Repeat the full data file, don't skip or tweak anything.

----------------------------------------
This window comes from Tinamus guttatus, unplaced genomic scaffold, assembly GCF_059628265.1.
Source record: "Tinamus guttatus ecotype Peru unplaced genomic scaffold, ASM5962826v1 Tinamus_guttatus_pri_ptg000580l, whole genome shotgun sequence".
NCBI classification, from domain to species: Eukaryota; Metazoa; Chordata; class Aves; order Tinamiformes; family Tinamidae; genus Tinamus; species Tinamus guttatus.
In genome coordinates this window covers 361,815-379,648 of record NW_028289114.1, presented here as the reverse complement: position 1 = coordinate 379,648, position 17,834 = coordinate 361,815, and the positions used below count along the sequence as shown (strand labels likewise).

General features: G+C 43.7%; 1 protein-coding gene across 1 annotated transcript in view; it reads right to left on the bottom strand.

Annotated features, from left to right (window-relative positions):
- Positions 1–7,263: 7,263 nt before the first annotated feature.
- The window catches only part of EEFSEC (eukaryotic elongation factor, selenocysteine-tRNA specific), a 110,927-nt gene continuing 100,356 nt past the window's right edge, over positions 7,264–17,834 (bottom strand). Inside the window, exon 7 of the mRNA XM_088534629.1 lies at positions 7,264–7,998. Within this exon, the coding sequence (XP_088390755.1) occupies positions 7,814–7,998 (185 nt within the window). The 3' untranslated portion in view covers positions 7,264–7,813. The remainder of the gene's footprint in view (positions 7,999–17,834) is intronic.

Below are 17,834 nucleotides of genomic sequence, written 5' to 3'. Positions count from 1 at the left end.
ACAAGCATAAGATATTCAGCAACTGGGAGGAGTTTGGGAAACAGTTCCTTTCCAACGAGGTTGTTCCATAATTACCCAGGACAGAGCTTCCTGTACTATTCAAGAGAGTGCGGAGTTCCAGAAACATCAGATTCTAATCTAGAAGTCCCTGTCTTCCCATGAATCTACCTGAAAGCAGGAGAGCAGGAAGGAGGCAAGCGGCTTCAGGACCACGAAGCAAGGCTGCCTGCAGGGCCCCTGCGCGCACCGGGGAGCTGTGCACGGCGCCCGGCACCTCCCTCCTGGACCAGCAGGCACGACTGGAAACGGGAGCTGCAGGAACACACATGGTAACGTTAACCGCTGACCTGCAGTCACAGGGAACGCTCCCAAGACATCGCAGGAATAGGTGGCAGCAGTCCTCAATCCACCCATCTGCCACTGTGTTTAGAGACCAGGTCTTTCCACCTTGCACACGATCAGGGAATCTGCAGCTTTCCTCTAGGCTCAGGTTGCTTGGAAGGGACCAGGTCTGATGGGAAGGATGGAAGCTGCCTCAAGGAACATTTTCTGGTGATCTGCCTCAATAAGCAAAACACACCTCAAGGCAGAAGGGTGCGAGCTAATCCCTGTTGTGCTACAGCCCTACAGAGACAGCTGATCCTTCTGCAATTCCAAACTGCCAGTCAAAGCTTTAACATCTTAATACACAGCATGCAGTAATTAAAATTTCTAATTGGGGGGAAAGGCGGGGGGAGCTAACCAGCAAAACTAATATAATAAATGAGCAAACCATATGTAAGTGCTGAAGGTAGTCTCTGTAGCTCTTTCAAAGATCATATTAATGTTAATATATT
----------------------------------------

This window comes from Tinamus guttatus, unplaced genomic scaffold, assembly GCF_059628265.1.
Source record: "Tinamus guttatus ecotype Peru unplaced genomic scaffold, ASM5962826v1 Tinamus_guttatus_pri_ptg000580l, whole genome shotgun sequence".
NCBI classification, from domain to species: Eukaryota; Metazoa; Chordata; class Aves; order Tinamiformes; family Tinamidae; genus Tinamus; species Tinamus guttatus.
In genome coordinates this window covers 361,815-379,648 of record NW_028289114.1, presented here as the reverse complement: position 1 = coordinate 379,648, position 17,834 = coordinate 361,815, and the positions used below count along the sequence as shown (strand labels likewise).

General features: G+C 43.7%; 1 protein-coding gene across 1 annotated transcript in view; it reads right to left on the bottom strand.

Annotated features, from left to right (window-relative positions):
- Positions 1–7,263: 7,263 nt before the first annotated feature.
- The window catches only part of EEFSEC (eukaryotic elongation factor, selenocysteine-tRNA specific), a 110,927-nt gene continuing 100,356 nt past the window's right edge, over positions 7,264–17,834 (bottom strand). Inside the window, exon 7 of the mRNA XM_088534629.1 lies at positions 7,264–7,998. Within this exon, the coding sequence (XP_088390755.1) occupies positions 7,814–7,998 (185 nt within the window). The 3' untranslated portion in view covers positions 7,264–7,813. The remainder of the gene's footprint in view (positions 7,999–17,834) is intronic.

Below are 17,834 nucleotides of genomic sequence, written 5' to 3'. Positions count from 1 at the left end.
ACAAGCATAAGATATTCAGCAACTGGGAGGAGTTTGGGAAACAGTTCCTTTCCAACGAGGTTGTTCCATAATTACCCAGGACAGAGCTTCCTGTACTATTCAAGAGAGTGCGGAGTTCCAGAAACATCAGATTCTAATCTAGAAGTCCCTGTCTTCCCATGAATCTACCTGAAAGCAGGAGAGCAGGAAGGAGGCAAGCGGCTTCAGGACCACGAAGCAAGGCTGCCTGCAGGGCCCCTGCGCGCACCGGGGAGCTGTGCACGGCGCCCGGCACCTCCCTCCTGGACCAGCAGGCACGACTGGAAACGGGAGCTGCAGGAACACACATGGTAACGTTAACCGCTGACCTGCAGTCACAGGGAACGCTCCCAAGACATCGCAGGAATAGGTGGCAGCAGTCCTCAATCCACCCATCTGCCACTGTGTTTAGAGACCAGGTCTTTCCACCTTGCACACGATCAGGGAATCTGCAGCTTTCCTCTAGGCTCAGGTTGCTTGGAAGGGACCAGGTCTGATGGGAAGGATGGAAGCTGCCTCAAGGAACATTTTCTGGTGATCTGCCTCAATAAGCAAAACACACCTCAAGGCAGAAGGGTGCGAGCTAATCCCTGTTGTGCTACAGCCCTACAGAGACAGCTGATCCTTCTGCAATTCCAAACTGCCAGTCAAAGCTTTAACATCTTAATACACAGCATGCAGTAATTAAAATTTCTAATTGGGGGGAAAGGCGGGGGGAGCTAACCAGCAAAACTAATATAATAAATGAGCAAACCATATGTAAGTGCTGAAGGTAGTCTCTGTAGCTCTTTCAAAGATCATATTAATGTTAATATATT